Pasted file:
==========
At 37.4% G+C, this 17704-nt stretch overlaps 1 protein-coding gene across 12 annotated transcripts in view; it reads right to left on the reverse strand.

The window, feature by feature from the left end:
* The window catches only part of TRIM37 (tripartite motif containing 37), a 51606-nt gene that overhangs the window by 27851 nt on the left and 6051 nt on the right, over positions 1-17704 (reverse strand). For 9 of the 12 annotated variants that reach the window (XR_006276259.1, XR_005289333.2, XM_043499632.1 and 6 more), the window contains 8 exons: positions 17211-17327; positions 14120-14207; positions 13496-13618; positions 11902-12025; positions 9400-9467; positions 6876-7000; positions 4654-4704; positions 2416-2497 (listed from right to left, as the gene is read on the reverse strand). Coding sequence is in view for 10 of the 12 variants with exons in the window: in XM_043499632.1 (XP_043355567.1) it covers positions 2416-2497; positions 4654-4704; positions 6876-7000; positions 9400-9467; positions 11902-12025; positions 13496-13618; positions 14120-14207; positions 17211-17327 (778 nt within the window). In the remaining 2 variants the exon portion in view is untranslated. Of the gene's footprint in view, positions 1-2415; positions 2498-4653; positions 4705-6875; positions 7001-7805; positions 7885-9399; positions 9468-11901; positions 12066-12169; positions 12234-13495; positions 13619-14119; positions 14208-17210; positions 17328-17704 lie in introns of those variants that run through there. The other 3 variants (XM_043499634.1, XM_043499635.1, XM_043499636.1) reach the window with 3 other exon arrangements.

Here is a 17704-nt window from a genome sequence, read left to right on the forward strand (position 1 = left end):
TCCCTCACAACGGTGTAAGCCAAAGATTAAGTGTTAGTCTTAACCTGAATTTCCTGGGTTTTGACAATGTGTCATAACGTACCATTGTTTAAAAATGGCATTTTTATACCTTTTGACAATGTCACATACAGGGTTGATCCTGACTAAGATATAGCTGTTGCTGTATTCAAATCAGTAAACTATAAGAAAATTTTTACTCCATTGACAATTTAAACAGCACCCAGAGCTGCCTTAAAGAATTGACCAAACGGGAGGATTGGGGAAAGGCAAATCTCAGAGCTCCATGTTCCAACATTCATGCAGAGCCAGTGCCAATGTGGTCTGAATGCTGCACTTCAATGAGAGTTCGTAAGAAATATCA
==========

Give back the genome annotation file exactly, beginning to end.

At 37.4% G+C, this 17704-nt stretch overlaps 1 protein-coding gene across 12 annotated transcripts in view; it reads right to left on the reverse strand.

The window, feature by feature from the left end:
* The window catches only part of TRIM37 (tripartite motif containing 37), a 51606-nt gene that overhangs the window by 27851 nt on the left and 6051 nt on the right, over positions 1-17704 (reverse strand). For 9 of the 12 annotated variants that reach the window (XR_006276259.1, XR_005289333.2, XM_043499632.1 and 6 more), the window contains 8 exons: positions 17211-17327; positions 14120-14207; positions 13496-13618; positions 11902-12025; positions 9400-9467; positions 6876-7000; positions 4654-4704; positions 2416-2497 (listed from right to left, as the gene is read on the reverse strand). Coding sequence is in view for 10 of the 12 variants with exons in the window: in XM_043499632.1 (XP_043355567.1) it covers positions 2416-2497; positions 4654-4704; positions 6876-7000; positions 9400-9467; positions 11902-12025; positions 13496-13618; positions 14120-14207; positions 17211-17327 (778 nt within the window). In the remaining 2 variants the exon portion in view is untranslated. Of the gene's footprint in view, positions 1-2415; positions 2498-4653; positions 4705-6875; positions 7001-7805; positions 7885-9399; positions 9468-11901; positions 12066-12169; positions 12234-13495; positions 13619-14119; positions 14208-17210; positions 17328-17704 lie in introns of those variants that run through there. The other 3 variants (XM_043499634.1, XM_043499635.1, XM_043499636.1) reach the window with 3 other exon arrangements.

Here is a 17704-nt window from a genome sequence, read left to right on the forward strand (position 1 = left end):
TCCCTCACAACGGTGTAAGCCAAAGATTAAGTGTTAGTCTTAACCTGAATTTCCTGGGTTTTGACAATGTGTCATAACGTACCATTGTTTAAAAATGGCATTTTTATACCTTTTGACAATGTCACATACAGGGTTGATCCTGACTAAGATATAGCTGTTGCTGTATTCAAATCAGTAAACTATAAGAAAATTTTTACTCCATTGACAATTTAAACAGCACCCAGAGCTGCCTTAAAGAATTGACCAAACGGGAGGATTGGGGAAAGGCAAATCTCAGAGCTCCATGTTCCAACATTCATGCAGAGCCAGTGCCAATGTGGTCTGAATGCTGCACTTCAATGAGAGTTCGTAAGAAATATCA